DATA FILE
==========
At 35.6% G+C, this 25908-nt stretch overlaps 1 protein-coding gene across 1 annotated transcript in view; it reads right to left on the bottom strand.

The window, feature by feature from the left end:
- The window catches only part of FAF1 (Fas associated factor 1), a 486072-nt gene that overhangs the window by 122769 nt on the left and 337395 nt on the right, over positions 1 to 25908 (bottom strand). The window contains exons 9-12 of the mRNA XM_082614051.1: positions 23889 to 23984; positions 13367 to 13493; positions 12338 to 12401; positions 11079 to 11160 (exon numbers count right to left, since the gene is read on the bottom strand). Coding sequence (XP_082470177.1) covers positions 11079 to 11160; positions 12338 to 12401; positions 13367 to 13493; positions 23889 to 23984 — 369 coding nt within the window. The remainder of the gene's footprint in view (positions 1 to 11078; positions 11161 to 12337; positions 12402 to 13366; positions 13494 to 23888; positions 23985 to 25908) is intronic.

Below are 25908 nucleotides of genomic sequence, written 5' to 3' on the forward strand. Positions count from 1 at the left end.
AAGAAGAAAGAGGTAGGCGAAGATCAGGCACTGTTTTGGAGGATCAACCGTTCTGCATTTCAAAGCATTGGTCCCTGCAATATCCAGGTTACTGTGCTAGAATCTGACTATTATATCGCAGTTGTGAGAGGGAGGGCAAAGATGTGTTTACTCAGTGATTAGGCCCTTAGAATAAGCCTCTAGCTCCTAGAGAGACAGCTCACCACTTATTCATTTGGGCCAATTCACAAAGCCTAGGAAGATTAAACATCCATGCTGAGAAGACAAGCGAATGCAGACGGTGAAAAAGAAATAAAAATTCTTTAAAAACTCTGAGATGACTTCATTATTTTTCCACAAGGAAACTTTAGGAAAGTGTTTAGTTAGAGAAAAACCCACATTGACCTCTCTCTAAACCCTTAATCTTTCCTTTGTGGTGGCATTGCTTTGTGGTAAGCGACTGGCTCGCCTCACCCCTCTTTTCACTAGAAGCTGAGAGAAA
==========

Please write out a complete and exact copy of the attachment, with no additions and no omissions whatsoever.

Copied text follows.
At 35.6% G+C, this 25908-nt stretch overlaps 1 protein-coding gene across 1 annotated transcript in view; it reads right to left on the bottom strand.

The window, feature by feature from the left end:
- The window catches only part of FAF1 (Fas associated factor 1), a 486072-nt gene that overhangs the window by 122769 nt on the left and 337395 nt on the right, over positions 1 to 25908 (bottom strand). The window contains exons 9-12 of the mRNA XM_082614051.1: positions 23889 to 23984; positions 13367 to 13493; positions 12338 to 12401; positions 11079 to 11160 (exon numbers count right to left, since the gene is read on the bottom strand). Coding sequence (XP_082470177.1) covers positions 11079 to 11160; positions 12338 to 12401; positions 13367 to 13493; positions 23889 to 23984 — 369 coding nt within the window. The remainder of the gene's footprint in view (positions 1 to 11078; positions 11161 to 12337; positions 12402 to 13366; positions 13494 to 23888; positions 23985 to 25908) is intronic.

Below are 25908 nucleotides of genomic sequence, written 5' to 3' on the forward strand. Positions count from 1 at the left end.
AAGAAGAAAGAGGTAGGCGAAGATCAGGCACTGTTTTGGAGGATCAACCGTTCTGCATTTCAAAGCATTGGTCCCTGCAATATCCAGGTTACTGTGCTAGAATCTGACTATTATATCGCAGTTGTGAGAGGGAGGGCAAAGATGTGTTTACTCAGTGATTAGGCCCTTAGAATAAGCCTCTAGCTCCTAGAGAGACAGCTCACCACTTATTCATTTGGGCCAATTCACAAAGCCTAGGAAGATTAAACATCCATGCTGAGAAGACAAGCGAATGCAGACGGTGAAAAAGAAATAAAAATTCTTTAAAAACTCTGAGATGACTTCATTATTTTTCCACAAGGAAACTTTAGGAAAGTGTTTAGTTAGAGAAAAACCCACATTGACCTCTCTCTAAACCCTTAATCTTTCCTTTGTGGTGGCATTGCTTTGTGGTAAGCGACTGGCTCGCCTCACCCCTCTTTTCACTAGAAGCTGAGAGAAA